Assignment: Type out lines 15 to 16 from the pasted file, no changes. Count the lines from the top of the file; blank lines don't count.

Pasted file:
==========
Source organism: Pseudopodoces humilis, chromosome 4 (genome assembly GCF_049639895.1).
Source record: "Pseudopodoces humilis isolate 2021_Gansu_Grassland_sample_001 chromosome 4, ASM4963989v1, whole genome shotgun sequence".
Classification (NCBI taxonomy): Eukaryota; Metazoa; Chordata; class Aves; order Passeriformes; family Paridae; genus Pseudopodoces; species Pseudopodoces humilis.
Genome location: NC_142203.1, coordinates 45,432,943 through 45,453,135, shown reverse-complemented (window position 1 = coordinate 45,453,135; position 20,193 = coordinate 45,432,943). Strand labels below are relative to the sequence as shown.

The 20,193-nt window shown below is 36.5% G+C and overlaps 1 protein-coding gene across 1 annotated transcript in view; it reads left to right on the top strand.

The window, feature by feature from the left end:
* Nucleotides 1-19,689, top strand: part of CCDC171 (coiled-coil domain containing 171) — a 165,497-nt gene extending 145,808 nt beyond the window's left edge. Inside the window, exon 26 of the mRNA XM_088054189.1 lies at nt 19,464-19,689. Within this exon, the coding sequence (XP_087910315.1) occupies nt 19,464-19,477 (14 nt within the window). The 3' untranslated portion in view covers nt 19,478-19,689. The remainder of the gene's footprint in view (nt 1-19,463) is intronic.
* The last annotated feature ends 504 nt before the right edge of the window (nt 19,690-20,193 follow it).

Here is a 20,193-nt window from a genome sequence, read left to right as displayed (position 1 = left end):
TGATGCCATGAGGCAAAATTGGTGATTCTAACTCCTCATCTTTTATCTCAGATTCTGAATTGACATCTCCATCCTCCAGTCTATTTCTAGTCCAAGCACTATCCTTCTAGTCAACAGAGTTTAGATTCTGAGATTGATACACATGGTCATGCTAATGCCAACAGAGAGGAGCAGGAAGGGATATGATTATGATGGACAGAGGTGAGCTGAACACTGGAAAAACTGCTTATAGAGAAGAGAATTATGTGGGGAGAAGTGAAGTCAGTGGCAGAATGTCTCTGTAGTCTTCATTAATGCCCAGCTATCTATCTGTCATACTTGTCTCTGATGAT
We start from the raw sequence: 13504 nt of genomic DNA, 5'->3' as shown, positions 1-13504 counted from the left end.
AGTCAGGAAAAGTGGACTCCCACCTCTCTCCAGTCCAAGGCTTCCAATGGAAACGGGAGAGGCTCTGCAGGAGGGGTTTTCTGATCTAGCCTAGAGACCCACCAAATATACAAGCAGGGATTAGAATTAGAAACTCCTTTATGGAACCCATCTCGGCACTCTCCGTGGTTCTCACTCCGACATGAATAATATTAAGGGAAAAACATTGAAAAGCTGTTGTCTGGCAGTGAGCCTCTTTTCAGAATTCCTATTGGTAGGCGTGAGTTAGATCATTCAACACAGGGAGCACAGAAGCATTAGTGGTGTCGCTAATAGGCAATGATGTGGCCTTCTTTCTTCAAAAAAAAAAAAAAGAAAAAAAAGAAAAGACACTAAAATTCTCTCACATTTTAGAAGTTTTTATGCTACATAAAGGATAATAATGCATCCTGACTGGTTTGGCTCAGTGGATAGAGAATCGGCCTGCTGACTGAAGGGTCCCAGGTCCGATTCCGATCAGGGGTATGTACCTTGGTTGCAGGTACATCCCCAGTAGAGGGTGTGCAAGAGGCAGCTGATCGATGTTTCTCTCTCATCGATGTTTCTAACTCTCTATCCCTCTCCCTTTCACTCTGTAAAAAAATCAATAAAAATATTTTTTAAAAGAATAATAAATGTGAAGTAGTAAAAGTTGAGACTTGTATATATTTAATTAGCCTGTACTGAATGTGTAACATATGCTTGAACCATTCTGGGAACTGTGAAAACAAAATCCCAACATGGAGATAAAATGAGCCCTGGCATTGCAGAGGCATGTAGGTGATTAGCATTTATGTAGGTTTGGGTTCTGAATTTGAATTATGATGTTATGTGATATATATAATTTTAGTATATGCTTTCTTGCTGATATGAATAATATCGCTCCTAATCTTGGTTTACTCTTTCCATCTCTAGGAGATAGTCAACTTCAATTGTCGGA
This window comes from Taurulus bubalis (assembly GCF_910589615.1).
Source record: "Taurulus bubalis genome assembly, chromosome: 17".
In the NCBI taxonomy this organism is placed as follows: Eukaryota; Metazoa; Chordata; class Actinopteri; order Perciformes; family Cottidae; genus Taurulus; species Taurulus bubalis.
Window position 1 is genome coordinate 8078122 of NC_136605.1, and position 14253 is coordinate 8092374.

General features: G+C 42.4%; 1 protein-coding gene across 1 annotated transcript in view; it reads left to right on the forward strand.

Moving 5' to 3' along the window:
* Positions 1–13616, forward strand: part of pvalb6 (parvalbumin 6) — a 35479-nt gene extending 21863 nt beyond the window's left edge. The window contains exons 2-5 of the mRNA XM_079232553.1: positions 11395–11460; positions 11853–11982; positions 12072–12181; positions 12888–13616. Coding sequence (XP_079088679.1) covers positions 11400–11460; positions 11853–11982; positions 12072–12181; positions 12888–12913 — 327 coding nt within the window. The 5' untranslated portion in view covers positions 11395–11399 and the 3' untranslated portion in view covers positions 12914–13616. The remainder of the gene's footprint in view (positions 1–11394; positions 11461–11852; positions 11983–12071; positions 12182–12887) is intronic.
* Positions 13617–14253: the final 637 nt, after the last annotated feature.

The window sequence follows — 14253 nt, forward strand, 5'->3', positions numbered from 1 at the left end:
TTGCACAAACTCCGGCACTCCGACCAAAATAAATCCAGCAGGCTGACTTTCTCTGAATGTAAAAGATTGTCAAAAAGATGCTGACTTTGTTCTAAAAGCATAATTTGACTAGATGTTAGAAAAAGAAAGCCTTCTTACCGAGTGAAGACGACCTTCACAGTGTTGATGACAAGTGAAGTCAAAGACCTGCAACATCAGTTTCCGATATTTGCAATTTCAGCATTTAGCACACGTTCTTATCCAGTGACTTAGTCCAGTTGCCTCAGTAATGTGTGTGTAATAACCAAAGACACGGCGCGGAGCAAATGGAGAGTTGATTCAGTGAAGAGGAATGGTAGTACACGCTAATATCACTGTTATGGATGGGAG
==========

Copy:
In the NCBI taxonomy this organism is placed as follows: Eukaryota; Metazoa; Chordata; class Actinopteri; order Perciformes; family Cottidae; genus Taurulus; species Taurulus bubalis.
Window position 1 is genome coordinate 8078122 of NC_136605.1, and position 14253 is coordinate 8092374.